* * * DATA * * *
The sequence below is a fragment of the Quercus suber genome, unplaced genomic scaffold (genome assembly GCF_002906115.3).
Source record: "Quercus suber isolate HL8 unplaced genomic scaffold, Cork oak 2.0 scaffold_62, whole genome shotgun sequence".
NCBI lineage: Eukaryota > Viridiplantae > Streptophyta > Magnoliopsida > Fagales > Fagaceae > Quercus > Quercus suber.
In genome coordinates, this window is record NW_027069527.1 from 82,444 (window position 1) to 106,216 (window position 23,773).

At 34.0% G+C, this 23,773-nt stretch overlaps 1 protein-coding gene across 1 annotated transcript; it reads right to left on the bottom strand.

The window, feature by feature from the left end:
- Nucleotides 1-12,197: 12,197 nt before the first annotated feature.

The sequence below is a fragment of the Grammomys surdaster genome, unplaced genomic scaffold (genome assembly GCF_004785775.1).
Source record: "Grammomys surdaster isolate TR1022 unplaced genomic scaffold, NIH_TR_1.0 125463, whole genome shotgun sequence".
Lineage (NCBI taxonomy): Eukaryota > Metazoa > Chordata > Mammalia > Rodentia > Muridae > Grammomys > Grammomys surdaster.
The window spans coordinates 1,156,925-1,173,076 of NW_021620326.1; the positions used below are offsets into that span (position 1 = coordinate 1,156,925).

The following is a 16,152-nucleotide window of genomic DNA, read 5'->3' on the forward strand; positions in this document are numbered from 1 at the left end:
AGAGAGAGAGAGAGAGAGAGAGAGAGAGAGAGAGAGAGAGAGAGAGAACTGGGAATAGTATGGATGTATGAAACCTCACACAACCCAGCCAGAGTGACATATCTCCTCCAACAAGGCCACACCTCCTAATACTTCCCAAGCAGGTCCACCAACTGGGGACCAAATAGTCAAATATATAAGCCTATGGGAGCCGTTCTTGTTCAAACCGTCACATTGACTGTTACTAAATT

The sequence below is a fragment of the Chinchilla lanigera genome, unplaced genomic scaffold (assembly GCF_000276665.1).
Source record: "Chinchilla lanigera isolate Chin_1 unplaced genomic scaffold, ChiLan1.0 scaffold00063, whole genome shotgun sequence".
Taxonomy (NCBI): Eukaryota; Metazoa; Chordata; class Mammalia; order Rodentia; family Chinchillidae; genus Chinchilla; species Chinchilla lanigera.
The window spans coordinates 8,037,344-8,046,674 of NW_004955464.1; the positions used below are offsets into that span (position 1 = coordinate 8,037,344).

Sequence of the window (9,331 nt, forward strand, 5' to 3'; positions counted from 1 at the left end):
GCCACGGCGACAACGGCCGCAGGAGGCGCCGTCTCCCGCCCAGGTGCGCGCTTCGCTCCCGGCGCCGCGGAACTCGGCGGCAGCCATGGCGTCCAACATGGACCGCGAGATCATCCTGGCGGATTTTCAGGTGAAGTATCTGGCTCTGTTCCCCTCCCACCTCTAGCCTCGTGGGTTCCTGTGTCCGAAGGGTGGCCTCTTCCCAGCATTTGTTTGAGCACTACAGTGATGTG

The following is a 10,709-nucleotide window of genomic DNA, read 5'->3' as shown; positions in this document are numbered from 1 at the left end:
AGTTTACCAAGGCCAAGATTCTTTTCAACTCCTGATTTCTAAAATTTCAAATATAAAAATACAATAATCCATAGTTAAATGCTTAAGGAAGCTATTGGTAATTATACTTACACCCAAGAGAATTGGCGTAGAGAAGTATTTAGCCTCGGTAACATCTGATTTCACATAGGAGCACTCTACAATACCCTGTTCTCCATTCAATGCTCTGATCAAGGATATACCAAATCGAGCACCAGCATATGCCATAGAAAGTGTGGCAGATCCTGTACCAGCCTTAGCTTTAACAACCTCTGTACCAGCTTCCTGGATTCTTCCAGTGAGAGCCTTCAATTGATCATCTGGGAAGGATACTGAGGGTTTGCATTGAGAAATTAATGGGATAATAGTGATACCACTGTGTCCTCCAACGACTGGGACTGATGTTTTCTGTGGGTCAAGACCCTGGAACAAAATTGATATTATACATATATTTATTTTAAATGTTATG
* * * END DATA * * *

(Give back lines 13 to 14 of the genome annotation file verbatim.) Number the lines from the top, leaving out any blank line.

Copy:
AGAGAGAGAGAGAGAGAGAGAGAGAGAGAGAGAGAGAGAGAGAGAGAACTGGGAATAGTATGGATGTATGAAACCTCACACAACCCAGCCAGAGTGACATATCTCCTCCAACAAGGCCACACCTCCTAATACTTCCCAAGCAGGTCCACCAACTGGGGACCAAATAGTCAAATATATAAGCCTATGGGAGCCGTTCTTGTTCAAACCGTCACATTGACTGTTACTAAATT

The sequence below is a fragment of the Chinchilla lanigera genome, unplaced genomic scaffold (assembly GCF_000276665.1).